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Date Permissions Signed


Date of Award

Spring 2018

Document Type

Masters Thesis

Degree Name

Master of Science (MS)


Environmental Sciences

First Advisor

Arellano, Shawn M.

Second Advisor

Bingham, Brian L., 1960-

Third Advisor

McPhee-Shaw, Erika E.

Fourth Advisor

Hatch, Marco B. A.


Restoring populations of native Olympia oyster (Ostrea lurida) in the Salish Sea is ecologically and socially valuable. Olympia oysters disperse as planktonic larvae that control their depth with swimming and sinking behaviors, which can affect the currents that carry them and ultimately determine dispersal. Understanding larval dispersal patterns can help prioritize restoration efforts and establish a self-sustaining network of oyster populations in the region. The purpose of this study was to determine which factors (temperature, chlorophyll-a, larval size, current speed, tidal stage) influence the vertical distribution of Olympia oyster larvae in Fidalgo Bay, which is a Washington state priority restoration area. On four consecutive days in July 2017, we collected and analyzed Olympia oyster larvae from four depths over the tidal cycle in combination with temperature and chlorophyll-a measurements. We also measured current velocities profiles in the main channel. Mixed effects modelling results indicate that larvae were distributed significantly shallower when current speeds exceeded ~25 cm s-1 and were deeper when currents were below ~25 cm s-1, but it is unclear whether distribution was due to passive or active larval movement. If larvae were behaviorally controlling their depth, they did not distribute at depth-specific temperature or chlorophyll-a conditions. Larvae did not perform tidally-timed vertical migrations and it remains unclear whether larvae exhibited an ontogenetic vertical migration strategy. Fidalgo Bay does not exhibit a two-way flow or strong vertical shear, so Olympia oyster larval vertical distribution likely has little to no effect on their transport through the main channel of the bay. These results should not be generalized to other restoration areas due to the unique conditions of this location and the possibility of larval behavioral plasticity between distinct populations of Olympia oysters. Results can inform a Fidalgo Bay larval transport model to predict dispersal patterns and prioritize Olympia oyster restoration efforts.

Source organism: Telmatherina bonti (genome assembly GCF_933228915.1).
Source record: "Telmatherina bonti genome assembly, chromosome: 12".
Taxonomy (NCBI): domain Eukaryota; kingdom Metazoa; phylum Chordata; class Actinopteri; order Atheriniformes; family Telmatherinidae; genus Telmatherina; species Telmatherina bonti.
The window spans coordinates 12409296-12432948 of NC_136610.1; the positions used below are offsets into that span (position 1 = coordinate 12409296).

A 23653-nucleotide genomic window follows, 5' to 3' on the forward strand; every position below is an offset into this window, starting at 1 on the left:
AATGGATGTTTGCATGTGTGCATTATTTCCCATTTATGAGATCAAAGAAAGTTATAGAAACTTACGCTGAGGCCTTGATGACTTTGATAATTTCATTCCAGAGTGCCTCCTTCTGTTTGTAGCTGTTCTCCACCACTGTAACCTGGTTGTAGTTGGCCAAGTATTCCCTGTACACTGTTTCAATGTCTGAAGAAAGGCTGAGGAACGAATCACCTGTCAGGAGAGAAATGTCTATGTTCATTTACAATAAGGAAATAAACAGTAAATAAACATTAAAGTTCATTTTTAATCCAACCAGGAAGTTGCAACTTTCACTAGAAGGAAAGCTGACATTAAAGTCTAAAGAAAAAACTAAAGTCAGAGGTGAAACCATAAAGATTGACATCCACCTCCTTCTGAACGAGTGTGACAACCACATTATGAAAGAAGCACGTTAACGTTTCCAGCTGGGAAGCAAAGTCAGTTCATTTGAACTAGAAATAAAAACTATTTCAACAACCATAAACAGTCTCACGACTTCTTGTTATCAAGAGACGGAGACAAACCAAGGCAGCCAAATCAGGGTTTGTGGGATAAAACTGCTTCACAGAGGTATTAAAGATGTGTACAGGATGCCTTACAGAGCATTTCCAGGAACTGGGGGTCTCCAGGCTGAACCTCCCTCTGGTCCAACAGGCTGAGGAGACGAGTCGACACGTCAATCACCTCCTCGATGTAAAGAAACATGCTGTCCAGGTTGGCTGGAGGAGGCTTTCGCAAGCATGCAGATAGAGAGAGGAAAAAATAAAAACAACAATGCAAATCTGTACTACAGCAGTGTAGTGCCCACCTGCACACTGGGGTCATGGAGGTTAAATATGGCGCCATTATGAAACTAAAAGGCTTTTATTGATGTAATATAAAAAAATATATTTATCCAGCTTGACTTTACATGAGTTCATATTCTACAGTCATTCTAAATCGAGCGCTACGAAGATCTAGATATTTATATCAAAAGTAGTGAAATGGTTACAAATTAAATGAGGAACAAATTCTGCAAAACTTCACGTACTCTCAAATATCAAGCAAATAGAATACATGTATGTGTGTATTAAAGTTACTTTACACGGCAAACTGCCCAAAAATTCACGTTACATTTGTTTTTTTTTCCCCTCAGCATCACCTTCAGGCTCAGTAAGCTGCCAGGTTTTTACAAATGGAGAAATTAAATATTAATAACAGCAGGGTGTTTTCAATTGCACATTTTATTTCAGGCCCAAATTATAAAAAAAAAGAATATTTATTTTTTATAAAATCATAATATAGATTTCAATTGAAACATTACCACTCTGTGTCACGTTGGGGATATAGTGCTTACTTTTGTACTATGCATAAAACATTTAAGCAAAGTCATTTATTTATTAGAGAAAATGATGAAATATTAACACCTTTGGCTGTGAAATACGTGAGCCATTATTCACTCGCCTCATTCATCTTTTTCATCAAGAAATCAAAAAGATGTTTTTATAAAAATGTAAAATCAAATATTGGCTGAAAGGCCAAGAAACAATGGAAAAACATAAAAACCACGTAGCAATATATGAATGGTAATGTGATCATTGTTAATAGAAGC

Western Washington University

OCLC Number


Subject – LCSH

Olympia oyster--Larvae--Dispersal--Washington (State)--Fidalgo Bay

Geographic Coverage

Fidalgo Bay (Wash.)




masters theses




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